Interactive Notebooks (Grading)

In part 1, I talked about how I set up interactive notebooks with my students. Let’s look now at how I grade this stuff. It’s 4.5 weeks into second semester, my grading period is closing soon, and kiddos need grades in the computer. Time for a notebook check!

The prep work I did for this day:

  1. announced a notebook check and posted the list of pages I’ll be grading  I came up with the list based on stuff I wanted to be certain the kids had done (key homework assignments, for example). I didn’t do it this time around, but I also like to open up to have kids nominate 1-2 pages they are proud of.
  2. checked most of the assignments as they were due — enter the date stamper  This is crucial. Otherwise the grading takes forever. You can also distinguish kids who did the assignment when first assigned versus did it just in time for the notebook check (stamp vs no stamp).
  3. use a rubric. I don’t love the one my science department offered up (too bulky), so I’ve Googled around and found a few I appreciate. Have kids gluestick the rubric in the back of their notebooks so they know the expectations in advance. A note on rubrics & the pedagogy of interactive notebooks: I have something about “uses color to improve clarity of the message” in my rubric. Even if we don’t add the color during class, I like the kids to go back to their notes and add color.

A few other pictures of my students’ notebooks:

We love to fold paper, do problems in the boxes, then gluestick them into the notebooks.

A composition book is just the right size to hold a page printed “2 up” on my printer. I save a ton of paper this way.

If you implement interactive notebooks, let me know what you love about them. I’m still learning but I do love the fact my kids always have paper and their other notes in class.

Interactive Notebooks

With a semester’s worth of practice, I’m ready to share my experiences with the Interactive Notebook in math and physics.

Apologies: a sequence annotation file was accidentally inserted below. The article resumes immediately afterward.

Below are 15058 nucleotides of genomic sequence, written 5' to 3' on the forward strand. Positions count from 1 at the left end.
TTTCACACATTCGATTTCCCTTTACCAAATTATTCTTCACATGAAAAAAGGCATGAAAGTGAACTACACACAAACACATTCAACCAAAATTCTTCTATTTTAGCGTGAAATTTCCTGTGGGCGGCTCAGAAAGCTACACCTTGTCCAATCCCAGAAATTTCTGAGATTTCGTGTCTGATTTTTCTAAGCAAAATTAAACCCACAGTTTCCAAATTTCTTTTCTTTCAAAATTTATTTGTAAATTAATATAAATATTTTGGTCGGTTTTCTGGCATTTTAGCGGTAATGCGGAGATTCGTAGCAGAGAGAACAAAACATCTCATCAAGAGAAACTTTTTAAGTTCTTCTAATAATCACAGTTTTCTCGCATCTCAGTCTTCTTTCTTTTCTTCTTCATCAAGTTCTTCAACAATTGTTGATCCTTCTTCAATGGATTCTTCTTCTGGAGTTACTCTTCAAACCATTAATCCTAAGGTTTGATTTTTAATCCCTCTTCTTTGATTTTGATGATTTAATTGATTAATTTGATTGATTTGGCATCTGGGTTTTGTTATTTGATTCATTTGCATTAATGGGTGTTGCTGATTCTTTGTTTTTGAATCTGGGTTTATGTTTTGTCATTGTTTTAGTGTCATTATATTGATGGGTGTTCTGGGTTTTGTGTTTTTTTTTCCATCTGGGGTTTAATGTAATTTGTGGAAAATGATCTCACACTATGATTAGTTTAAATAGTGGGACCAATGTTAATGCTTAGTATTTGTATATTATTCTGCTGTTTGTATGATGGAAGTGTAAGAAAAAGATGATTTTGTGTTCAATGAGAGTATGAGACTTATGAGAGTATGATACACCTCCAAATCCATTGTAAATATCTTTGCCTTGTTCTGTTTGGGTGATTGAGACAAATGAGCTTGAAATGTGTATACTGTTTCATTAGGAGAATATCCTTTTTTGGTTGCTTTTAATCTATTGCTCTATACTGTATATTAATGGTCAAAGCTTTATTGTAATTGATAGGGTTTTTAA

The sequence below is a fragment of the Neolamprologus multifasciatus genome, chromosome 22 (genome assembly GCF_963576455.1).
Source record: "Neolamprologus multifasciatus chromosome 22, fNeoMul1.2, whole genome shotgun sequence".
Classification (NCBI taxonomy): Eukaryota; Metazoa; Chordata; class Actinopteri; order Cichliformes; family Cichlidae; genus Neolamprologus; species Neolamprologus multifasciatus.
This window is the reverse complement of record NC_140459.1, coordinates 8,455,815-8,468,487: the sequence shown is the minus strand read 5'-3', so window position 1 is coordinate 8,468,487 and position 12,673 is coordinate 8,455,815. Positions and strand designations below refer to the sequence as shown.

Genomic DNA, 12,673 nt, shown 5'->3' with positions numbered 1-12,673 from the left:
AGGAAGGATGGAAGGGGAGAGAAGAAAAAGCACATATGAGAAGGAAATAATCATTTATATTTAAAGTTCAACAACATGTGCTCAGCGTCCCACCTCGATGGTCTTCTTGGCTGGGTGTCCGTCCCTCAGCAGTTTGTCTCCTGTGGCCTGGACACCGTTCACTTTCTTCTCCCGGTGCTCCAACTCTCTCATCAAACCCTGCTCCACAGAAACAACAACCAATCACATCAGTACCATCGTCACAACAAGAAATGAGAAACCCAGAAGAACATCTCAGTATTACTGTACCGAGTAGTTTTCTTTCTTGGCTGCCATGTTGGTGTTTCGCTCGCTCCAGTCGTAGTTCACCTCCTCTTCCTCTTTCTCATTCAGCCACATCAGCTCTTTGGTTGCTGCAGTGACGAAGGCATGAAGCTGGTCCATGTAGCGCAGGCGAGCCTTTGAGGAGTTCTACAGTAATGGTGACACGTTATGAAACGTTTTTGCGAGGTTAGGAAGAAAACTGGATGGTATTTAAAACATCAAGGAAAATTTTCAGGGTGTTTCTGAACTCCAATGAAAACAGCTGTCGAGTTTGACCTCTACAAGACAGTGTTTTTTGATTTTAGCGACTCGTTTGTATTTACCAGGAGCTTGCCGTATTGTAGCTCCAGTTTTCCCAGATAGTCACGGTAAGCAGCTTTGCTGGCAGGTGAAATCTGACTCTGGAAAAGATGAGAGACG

An Interactive Notebook (IN) is a bound notebook, typically a composition book or spiral notebook that a student uses for notes, practice, and reflections during a course.

The interactive-notebooks Wikispace is a great place to start.

Here are the rules I give the students:

  • The right pages are for input, left pages are for output. That means I’ll often give you notes on the right and you’ll practice or reflect on the left. [Teachers: Write lesson plans, including planned pages where everything goes.]
  • Number each page as you use it. Put a title and date on every page and enter the title on your Table of Contents. [Teachers: maintain your own classroom copy of the book. Students love to look at your example, especially when they’ve been absent. To keep ’em honest, I like to NOT answer the problems.]
  • Never go on to the next page unless directed by your teacher. If you need more space, glue loose leaf paper to the bottom of the page and fold it up. [Teachers: keep loose-leaf paper available for students. Try to anticipate when a problem set will be too long for the space you’ve allotted.]
  • Use pencil and colored pencil only in the IN because marker and highlighter both bleed through the page. [Teachers: keep colored pencils available in the classroom for use on a daily basis.]
  • Use tape or gluestick only because staples add unnecessary bulk and sometimes rip the pages. [Teachers: again, keep these available for regular use.]

I like to keep my extra copies in this wall organizer. The sticky notes and a marker live near the organizer and I often ask a student to keep it organized. (In my picture, you see orange for math and green for physics.)

From School Stuff

I attach handouts into the IN several different ways. Here’s the easiest: se a gluestick to paste the back of the handout into the notebook, sideways. Super-duper cool tip: use the “print 2 pages on 1” option of your printer to get stuff half-size — it fits on a IN page with no folding.

From School Stuff

For the warmup or bellringer activity, sometimes I provide kids with the problem on a slip of paper, to be pasted in. You can get a bunch of problems on one page this way.

We do a reasonable number of foldables in my class. They can also be placed in the IN several ways. One is with the pocket. I like to ask kids write a reflection or conclusion on the bottom few lines, below the pocket. The pocket is also a great place to store lab reports, graphs, or other work that was done outside the notebook.

From Phone uploads

A cutsey pocket can be made of construction paper and stapled in the back cover (glue would be too fragile). Here’s mine:

From School Stuff

I don’t think much of what I do in the classroom could be described as artsy-craftsy. Ok, probably nothing is artsy-craftsy. That purple pocket above is about as cutsey as I’ve ever done.

Aside from being crafty (and therefore appealing to that type of student), the IN helps everyone stay organized. We don’t lose assignments, forget to bring the vocabulary flash cards to class, or need a sheet of paper (that will inevitably get lost).

In part 2, I’ll talk about how I manage grading work if the kids have all their papers with them all the time.